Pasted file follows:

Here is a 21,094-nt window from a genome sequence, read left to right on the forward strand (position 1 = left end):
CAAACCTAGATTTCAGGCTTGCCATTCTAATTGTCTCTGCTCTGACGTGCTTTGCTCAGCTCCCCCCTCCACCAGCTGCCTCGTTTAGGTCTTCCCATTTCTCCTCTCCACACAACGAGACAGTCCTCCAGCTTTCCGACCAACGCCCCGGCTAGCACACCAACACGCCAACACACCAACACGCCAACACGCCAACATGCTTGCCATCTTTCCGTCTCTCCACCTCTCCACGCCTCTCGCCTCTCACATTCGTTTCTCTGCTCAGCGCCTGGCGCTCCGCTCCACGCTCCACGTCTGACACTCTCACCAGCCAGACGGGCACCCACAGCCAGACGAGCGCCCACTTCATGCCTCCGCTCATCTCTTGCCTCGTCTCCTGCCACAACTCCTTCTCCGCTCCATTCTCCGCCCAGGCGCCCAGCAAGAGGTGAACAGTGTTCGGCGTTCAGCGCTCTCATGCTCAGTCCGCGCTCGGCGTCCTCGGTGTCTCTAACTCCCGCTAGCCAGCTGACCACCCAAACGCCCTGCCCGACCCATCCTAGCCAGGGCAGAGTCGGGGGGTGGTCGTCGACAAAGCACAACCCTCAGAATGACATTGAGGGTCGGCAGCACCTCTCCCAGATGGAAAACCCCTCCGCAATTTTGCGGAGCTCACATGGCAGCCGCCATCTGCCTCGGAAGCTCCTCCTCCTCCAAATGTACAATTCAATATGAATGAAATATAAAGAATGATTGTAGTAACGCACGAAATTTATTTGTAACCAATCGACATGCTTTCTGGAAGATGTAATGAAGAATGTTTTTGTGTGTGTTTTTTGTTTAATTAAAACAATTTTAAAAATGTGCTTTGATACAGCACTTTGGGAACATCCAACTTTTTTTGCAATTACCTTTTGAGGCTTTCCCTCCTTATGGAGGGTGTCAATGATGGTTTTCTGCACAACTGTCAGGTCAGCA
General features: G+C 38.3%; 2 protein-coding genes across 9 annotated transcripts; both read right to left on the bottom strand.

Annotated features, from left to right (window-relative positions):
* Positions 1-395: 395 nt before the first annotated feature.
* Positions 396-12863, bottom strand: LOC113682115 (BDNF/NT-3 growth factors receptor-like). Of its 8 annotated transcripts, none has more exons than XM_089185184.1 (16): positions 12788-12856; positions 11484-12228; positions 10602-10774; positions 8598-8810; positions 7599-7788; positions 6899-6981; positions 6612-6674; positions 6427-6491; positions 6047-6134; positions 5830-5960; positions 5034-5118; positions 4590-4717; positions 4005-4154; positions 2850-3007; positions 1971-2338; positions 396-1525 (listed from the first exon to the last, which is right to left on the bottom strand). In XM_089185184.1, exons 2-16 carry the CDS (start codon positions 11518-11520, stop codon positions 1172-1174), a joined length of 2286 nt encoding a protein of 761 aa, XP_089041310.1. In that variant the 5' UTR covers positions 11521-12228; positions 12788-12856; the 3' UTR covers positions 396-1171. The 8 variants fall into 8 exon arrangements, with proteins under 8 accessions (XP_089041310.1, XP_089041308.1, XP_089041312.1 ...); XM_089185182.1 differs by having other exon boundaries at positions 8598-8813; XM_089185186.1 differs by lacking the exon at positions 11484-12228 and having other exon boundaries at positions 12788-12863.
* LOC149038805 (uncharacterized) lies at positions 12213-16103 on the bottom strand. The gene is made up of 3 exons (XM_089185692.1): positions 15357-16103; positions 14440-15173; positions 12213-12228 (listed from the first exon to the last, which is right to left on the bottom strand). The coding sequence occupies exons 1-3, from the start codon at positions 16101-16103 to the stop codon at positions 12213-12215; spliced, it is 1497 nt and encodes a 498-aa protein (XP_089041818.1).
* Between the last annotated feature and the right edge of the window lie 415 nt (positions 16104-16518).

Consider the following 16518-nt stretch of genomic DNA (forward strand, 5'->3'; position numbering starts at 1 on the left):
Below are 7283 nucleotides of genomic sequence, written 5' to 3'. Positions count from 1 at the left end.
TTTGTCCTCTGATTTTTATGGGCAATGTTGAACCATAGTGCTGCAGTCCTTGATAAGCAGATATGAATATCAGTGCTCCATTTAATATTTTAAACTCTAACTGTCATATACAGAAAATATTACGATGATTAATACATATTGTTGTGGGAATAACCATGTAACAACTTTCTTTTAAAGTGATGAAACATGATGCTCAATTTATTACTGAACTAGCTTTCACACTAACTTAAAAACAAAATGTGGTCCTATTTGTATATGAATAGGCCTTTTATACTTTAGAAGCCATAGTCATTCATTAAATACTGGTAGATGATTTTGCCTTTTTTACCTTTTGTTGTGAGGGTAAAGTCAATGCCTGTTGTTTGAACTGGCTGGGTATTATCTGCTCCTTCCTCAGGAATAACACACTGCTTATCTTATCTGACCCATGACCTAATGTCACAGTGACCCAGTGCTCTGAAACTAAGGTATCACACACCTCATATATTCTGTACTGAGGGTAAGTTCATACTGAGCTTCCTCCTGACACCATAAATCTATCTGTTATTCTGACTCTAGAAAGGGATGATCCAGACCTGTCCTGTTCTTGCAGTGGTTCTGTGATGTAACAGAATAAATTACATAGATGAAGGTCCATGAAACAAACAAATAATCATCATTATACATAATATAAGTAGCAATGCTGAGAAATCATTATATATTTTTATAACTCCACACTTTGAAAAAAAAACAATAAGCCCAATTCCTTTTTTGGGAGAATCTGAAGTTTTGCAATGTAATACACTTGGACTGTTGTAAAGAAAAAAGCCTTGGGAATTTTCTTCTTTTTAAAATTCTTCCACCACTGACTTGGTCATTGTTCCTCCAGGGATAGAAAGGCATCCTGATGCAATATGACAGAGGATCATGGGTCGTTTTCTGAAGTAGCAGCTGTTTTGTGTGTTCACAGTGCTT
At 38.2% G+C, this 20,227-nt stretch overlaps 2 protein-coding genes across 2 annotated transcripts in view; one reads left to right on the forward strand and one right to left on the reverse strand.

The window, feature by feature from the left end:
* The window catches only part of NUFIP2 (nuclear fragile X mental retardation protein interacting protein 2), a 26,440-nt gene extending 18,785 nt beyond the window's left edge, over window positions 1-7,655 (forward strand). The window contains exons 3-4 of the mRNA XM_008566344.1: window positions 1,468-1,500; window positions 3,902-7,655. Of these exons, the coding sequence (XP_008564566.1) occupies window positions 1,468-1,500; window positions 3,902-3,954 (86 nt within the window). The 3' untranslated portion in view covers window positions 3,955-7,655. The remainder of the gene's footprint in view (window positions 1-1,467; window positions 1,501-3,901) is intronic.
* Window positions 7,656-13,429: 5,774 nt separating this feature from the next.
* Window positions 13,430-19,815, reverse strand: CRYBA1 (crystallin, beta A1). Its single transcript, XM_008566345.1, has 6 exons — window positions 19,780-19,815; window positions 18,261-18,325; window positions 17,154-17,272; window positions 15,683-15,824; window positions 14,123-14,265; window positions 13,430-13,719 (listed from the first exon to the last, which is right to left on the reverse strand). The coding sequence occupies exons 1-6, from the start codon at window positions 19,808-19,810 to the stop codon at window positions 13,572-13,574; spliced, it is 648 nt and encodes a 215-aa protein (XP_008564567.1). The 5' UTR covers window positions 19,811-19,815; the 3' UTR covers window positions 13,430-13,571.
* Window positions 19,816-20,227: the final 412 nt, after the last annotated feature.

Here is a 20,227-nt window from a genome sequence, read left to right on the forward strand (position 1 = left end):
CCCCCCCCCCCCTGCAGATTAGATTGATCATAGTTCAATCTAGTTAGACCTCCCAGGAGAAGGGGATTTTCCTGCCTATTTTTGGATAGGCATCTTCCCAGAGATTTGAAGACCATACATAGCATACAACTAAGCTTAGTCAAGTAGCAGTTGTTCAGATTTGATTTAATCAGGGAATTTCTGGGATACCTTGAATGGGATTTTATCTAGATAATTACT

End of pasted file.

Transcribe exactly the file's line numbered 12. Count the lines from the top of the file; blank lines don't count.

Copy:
At 38.2% G+C, this 20,227-nt stretch overlaps 2 protein-coding genes across 2 annotated transcripts in view; one reads left to right on the forward strand and one right to left on the reverse strand.